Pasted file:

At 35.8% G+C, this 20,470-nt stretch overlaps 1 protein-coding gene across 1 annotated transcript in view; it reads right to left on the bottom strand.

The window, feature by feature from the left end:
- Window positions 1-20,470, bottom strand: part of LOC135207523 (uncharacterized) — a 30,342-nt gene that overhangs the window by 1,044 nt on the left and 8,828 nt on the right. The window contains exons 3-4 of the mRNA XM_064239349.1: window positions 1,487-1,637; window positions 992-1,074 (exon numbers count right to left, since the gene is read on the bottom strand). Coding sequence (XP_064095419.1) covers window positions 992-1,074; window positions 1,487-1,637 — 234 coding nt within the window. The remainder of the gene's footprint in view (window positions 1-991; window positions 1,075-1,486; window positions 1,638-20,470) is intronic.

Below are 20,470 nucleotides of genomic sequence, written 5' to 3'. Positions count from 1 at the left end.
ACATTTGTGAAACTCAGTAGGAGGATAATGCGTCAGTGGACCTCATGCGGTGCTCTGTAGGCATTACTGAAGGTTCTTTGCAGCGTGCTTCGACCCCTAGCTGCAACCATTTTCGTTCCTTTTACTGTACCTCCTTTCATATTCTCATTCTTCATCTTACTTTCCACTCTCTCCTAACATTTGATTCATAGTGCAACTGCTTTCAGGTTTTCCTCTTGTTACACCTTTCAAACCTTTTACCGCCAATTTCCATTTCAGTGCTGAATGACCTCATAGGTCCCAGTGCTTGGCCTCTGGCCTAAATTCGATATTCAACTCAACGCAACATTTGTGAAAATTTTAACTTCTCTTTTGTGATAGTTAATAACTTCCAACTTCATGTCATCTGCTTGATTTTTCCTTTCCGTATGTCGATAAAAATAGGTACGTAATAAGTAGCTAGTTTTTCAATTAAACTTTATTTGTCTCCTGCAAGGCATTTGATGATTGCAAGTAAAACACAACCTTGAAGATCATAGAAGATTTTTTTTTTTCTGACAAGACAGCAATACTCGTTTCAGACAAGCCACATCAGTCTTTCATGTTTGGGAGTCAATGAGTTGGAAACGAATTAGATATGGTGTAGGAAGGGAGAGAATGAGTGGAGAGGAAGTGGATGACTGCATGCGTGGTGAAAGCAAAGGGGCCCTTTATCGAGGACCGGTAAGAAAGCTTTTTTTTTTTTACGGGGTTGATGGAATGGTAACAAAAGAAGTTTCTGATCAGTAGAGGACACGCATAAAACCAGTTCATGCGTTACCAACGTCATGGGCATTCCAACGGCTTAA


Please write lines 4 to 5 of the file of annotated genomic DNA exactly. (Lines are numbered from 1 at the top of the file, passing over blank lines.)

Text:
Below are 20,470 nucleotides of genomic sequence, written 5' to 3'. Positions count from 1 at the left end.
ACATTTGTGAAACTCAGTAGGAGGATAATGCGTCAGTGGACCTCATGCGGTGCTCTGTAGGCATTACTGAAGGTTCTTTGCAGCGTGCTTCGACCCCTAGCTGCAACCATTTTCGTTCCTTTTACTGTACCTCCTTTCATATTCTCATTCTTCATCTTACTTTCCACTCTCTCCTAACATTTGATTCATAGTGCAACTGCTTTCAGGTTTTCCTCTTGTTACACCTTTCAAACCTTTTACCGCCAATTTCCATTTCAGTGCTGAATGACCTCATAGGTCCCAGTGCTTGGCCTCTGGCCTAAATTCGATATTCAACTCAACGCAACATTTGTGAAAATTTTAACTTCTCTTTTGTGATAGTTAATAACTTCCAACTTCATGTCATCTGCTTGATTTTTCCTTTCCGTATGTCGATAAAAATAGGTACGTAATAAGTAGCTAGTTTTTCAATTAAACTTTATTTGTCTCCTGCAAGGCATTTGATGATTGCAAGTAAAACACAACCTTGAAGATCATAGAAGATTTTTTTTTTTCTGACAAGACAGCAATACTCGTTTCAGACAAGCCACATCAGTCTTTCATGTTTGGGAGTCAATGAGTTGGAAACGAATTAGATATGGTGTAGGAAGGGAGAGAATGAGTGGAGAGGAAGTGGATGACTGCATGCGTGGTGAAAGCAAAGGGGCCCTTTATCGAGGACCGGTAAGAAAGCTTTTTTTTTTTTACGGGGTTGATGGAATGGTAACAAAAGAAGTTTCTGATCAGTAGAGGACACGCATAAAACCAGTTCATGCGTTACCAACGTCATGGGCATTCCAACGGCTTAA